Schwanda Rountree frequently stops by Hemphill Fine Arts gallery to find great works for collectors.
In just a few short years, statuesque attorney Schwanda Rountree has amassed an enviable assortment of more than 30 contemporary artworks, and connected dozens of appreciative clients to the pieces of their dreams.
Rountree, who specializes in public interest law, fell into her second career the way many do: It was her passion before it became a job. “I started out collecting pieces here and there, and really got involved in volunteer work with different arts events,” she says. Her early involvement with the arts included aiding the Porter Colloquium on African American Art at Howard University, which named her an executive board member in 2007.
By 2010 Rountree had assembled a cadre of artist friends all over the country, as well as gallerists who had her on speed dial in order to notify her when a striking new contemporary work became available. And when she wasn’t able to personally purchase a piece, she made calls to would-be buyers. “Because I really loved the works so much and I wanted them to be placed, I began spreading the word about them,” she explains. “I let the gallery know about other people who might be interested. And so it was a natural progression to [officially] help galleries place the work.”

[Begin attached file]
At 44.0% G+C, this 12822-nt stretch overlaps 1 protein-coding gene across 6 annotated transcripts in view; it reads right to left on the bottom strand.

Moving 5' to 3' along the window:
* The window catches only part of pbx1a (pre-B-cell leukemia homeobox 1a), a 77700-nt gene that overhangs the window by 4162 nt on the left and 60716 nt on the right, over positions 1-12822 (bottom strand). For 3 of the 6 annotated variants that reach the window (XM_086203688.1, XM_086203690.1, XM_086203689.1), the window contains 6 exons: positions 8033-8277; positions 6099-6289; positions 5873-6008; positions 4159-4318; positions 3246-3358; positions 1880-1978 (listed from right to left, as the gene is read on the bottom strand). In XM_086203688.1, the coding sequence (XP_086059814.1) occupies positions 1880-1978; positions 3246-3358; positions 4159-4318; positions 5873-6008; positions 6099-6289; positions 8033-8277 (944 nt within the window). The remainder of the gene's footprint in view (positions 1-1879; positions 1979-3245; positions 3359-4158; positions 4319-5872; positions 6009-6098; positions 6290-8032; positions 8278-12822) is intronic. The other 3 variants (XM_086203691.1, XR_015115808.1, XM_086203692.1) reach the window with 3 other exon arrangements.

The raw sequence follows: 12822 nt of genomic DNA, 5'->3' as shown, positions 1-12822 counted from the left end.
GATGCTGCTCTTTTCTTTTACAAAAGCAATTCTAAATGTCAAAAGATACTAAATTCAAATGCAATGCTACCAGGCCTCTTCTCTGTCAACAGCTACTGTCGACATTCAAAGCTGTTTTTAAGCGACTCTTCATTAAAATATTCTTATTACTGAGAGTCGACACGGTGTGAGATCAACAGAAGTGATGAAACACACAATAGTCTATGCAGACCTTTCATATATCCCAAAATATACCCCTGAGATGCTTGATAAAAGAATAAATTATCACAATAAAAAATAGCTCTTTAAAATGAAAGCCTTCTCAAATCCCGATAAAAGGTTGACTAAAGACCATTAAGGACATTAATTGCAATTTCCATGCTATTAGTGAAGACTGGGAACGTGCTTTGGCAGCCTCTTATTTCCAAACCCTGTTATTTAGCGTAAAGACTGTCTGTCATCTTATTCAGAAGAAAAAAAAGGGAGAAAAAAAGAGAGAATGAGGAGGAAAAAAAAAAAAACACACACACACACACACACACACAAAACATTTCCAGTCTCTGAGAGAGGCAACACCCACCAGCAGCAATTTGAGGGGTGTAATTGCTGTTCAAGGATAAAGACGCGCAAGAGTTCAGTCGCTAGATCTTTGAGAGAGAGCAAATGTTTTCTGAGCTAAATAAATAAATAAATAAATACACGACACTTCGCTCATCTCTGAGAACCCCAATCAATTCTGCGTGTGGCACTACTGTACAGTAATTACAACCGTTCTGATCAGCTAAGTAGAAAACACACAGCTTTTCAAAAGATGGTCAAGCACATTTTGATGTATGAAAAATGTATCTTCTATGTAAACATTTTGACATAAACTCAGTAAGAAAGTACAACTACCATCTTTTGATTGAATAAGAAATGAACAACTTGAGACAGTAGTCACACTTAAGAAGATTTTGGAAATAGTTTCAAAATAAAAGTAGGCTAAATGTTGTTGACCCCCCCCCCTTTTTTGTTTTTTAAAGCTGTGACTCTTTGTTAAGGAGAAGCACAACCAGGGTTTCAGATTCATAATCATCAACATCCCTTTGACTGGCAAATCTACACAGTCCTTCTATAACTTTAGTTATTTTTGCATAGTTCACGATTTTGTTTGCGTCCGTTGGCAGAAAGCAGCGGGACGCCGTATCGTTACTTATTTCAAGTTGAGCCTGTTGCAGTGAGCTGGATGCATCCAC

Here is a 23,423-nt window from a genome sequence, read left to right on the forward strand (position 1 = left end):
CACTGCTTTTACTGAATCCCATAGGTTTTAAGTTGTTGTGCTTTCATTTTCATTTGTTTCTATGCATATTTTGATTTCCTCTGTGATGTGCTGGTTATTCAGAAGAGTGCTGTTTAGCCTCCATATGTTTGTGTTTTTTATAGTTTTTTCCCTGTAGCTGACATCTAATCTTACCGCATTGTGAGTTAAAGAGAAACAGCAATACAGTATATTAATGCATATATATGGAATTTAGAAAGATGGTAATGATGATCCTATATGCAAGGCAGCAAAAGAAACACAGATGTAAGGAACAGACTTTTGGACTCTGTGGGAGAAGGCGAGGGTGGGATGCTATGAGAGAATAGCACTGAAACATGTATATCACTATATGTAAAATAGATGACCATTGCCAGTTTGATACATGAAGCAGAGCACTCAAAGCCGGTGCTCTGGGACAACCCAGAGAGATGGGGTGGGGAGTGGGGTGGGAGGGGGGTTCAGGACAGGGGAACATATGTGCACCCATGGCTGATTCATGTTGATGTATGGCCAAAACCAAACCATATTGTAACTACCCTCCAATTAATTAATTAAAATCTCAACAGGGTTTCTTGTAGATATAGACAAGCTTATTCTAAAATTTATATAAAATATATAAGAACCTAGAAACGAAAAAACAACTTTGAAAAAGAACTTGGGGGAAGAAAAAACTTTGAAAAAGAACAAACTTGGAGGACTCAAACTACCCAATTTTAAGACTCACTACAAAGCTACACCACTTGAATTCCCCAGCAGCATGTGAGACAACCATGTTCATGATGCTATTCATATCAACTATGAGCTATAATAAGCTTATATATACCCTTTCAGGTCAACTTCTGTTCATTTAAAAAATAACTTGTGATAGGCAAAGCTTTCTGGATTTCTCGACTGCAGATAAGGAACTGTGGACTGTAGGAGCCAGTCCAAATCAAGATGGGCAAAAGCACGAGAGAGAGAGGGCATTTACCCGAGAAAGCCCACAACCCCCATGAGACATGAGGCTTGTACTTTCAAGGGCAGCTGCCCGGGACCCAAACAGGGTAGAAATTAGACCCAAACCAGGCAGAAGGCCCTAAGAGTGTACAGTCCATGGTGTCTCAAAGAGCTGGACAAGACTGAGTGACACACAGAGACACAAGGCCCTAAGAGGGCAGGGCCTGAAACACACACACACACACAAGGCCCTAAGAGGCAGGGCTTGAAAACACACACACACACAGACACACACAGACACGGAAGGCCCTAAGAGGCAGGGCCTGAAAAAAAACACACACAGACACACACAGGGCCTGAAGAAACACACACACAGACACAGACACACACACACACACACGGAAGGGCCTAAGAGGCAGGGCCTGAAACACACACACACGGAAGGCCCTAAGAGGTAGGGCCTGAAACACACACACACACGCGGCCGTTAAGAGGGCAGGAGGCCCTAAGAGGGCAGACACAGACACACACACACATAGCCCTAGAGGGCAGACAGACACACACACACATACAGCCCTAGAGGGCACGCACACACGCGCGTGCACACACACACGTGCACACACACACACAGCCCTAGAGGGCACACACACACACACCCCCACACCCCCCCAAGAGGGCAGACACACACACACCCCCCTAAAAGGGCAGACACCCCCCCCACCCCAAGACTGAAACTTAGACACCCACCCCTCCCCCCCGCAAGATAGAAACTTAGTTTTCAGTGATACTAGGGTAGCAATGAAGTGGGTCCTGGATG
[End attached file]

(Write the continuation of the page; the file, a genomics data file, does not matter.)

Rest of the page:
Today, Rountree Art Consulting works with a roster that is a who’s who of Washington. But discretion remains key in a business where clients can spend upward of $100,000 on one piece. Prospective buyers find her primarily through word of mouth—Rountree rarely advertises—as well as at the country’s major art fairs such as Art Basel or Frieze.
But even those whose pockets aren’t quite six figures deep can still benefit from Rountree’s services. “The average collector’s budget will be in the $10,000 range per piece,” she reveals. “But I don’t really like to turn people away, so I do work with clients who [only have] $3,000 to work with. It just means that I have to work harder to find them what they really, really want. And it’s possible.”
Rountree’s own collection, housed at her Petworth home, features a mix of abstract and collage-based work, including contemporary pieces from art-world darlings Kehinde Wiley, Iona Rozeal Brown, and Wangechi Mutu. “I tend to collect based on themes,” she explains. “So usually [a piece will focus on] relevant issues I can relate to, [like ones] dealing with gender, socioeconomic issues, or race.”
And when asked about her professional goals for the future, Rountree says with a laugh, “Essentially, I just want to be the go-to person for all of the amazing, hot art.”